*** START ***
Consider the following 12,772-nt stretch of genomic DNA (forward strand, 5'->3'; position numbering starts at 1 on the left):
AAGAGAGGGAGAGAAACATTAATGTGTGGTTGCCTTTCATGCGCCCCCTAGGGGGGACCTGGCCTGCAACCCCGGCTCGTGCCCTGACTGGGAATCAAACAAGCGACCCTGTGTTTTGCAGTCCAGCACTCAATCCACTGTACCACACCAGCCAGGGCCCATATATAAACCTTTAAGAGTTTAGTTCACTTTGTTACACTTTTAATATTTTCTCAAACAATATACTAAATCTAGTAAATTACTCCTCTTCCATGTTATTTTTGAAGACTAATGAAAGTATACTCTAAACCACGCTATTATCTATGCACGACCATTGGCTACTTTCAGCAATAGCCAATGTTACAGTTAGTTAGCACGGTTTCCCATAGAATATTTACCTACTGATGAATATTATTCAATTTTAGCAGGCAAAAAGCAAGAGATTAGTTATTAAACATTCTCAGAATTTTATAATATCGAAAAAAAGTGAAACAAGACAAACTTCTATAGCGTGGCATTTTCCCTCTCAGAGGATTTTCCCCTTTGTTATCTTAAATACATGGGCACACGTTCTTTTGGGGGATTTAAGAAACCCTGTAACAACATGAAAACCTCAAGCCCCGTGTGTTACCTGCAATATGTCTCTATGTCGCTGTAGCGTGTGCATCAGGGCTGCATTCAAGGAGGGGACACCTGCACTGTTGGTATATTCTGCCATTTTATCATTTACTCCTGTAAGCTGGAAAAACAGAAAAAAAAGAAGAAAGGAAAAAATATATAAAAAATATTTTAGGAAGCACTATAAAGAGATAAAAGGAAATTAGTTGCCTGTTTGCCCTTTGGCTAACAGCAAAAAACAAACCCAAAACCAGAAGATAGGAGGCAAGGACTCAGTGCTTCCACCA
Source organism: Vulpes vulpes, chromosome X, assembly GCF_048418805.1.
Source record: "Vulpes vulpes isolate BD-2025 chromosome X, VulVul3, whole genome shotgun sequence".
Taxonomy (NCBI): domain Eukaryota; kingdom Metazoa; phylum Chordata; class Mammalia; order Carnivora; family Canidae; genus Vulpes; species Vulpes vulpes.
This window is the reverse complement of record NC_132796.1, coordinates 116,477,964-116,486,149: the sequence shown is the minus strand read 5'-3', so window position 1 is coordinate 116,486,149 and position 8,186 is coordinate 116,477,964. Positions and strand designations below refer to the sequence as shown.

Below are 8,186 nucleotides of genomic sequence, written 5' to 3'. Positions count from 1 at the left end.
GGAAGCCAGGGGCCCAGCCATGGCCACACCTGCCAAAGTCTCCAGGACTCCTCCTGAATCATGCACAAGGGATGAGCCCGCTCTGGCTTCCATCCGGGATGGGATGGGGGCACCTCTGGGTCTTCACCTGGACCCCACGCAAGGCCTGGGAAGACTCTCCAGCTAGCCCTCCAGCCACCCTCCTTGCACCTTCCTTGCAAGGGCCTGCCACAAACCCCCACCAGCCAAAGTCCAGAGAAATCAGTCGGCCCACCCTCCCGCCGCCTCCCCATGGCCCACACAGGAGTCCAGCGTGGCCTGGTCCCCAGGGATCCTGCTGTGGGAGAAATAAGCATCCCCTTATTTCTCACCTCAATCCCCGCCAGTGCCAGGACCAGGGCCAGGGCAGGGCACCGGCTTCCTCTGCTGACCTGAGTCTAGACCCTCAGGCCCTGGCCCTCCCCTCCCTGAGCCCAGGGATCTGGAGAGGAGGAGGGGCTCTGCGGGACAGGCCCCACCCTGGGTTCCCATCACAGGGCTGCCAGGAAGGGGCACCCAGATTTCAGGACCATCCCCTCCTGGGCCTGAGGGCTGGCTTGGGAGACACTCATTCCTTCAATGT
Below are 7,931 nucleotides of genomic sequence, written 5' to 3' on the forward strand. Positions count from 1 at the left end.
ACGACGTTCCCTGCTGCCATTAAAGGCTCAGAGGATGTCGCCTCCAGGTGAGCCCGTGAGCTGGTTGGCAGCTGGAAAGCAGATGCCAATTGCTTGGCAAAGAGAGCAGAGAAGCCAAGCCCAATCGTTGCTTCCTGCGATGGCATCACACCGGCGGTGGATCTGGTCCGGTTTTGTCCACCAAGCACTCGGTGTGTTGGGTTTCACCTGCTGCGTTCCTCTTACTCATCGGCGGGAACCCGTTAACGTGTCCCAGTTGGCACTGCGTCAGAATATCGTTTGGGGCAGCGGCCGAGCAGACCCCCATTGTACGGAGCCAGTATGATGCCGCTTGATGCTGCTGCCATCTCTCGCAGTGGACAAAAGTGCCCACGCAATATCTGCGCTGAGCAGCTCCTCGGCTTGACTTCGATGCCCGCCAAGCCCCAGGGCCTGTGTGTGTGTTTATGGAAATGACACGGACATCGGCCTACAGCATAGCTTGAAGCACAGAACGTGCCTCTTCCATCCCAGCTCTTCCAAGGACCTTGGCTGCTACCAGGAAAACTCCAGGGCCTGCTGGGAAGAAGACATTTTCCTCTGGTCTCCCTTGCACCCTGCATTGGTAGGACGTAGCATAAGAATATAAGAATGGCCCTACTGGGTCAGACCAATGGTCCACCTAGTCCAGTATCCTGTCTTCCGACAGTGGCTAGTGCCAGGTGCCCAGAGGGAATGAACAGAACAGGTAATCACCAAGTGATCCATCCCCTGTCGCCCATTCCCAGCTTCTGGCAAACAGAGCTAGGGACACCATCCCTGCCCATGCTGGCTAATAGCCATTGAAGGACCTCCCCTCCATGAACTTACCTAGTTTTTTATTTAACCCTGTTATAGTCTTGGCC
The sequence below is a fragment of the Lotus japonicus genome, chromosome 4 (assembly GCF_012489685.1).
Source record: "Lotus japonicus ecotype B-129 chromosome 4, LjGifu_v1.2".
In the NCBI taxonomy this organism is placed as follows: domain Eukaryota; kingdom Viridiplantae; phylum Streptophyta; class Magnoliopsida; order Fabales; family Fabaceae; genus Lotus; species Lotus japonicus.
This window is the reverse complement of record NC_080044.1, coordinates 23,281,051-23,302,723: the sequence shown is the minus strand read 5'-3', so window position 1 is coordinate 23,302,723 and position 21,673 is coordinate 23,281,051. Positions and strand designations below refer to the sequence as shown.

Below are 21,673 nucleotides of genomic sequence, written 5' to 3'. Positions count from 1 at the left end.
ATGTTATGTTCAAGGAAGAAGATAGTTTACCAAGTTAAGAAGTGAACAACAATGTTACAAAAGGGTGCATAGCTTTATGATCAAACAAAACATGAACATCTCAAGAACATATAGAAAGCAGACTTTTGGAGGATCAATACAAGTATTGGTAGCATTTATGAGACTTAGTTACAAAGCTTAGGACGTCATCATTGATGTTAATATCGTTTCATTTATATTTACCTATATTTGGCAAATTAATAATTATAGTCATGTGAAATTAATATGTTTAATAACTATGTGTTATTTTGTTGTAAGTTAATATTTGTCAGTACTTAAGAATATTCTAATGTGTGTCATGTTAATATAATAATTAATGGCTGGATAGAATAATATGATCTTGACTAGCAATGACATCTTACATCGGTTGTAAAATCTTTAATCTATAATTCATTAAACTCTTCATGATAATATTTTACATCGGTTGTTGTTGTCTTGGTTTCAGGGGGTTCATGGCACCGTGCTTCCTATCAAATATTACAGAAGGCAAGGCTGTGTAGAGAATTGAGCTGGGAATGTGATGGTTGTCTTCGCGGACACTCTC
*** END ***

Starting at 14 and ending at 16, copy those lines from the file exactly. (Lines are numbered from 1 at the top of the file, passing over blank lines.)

This window is the reverse complement of record NC_080044.1, coordinates 23,281,051-23,302,723: the sequence shown is the minus strand read 5'-3', so window position 1 is coordinate 23,302,723 and position 21,673 is coordinate 23,281,051. Positions and strand designations below refer to the sequence as shown.

Below are 21,673 nucleotides of genomic sequence, written 5' to 3'. Positions count from 1 at the left end.
ATGTTATGTTCAAGGAAGAAGATAGTTTACCAAGTTAAGAAGTGAACAACAATGTTACAAAAGGGTGCATAGCTTTATGATCAAACAAAACATGAACATCTCAAGAACATATAGAAAGCAGACTTTTGGAGGATCAATACAAGTATTGGTAGCATTTATGAGACTTAGTTACAAAGCTTAGGACGTCATCATTGATGTTAATATCGTTTCATTTATATTTACCTATATTTGGCAAATTAATAATTATAGTCATGTGAAATTAATATGTTTAATAACTATGTGTTATTTTGTTGTAAGTTAATATTTGTCAGTACTTAAGAATATTCTAATGTGTGTCATGTTAATATAATAATTAATGGCTGGATAGAATAATATGATCTTGACTAGCAATGACATCTTACATCGGTTGTAAAATCTTTAATCTATAATTCATTAAACTCTTCATGATAATATTTTACATCGGTTGTTGTTGTCTTGGTTTCAGGGGGTTCATGGCACCGTGCTTCCTATCAAATATTACAGAAGGCAAGGCTGTGTAGAGAATTGAGCTGGGAATGTGATGGTTGTCTTCGCGGACACTCTC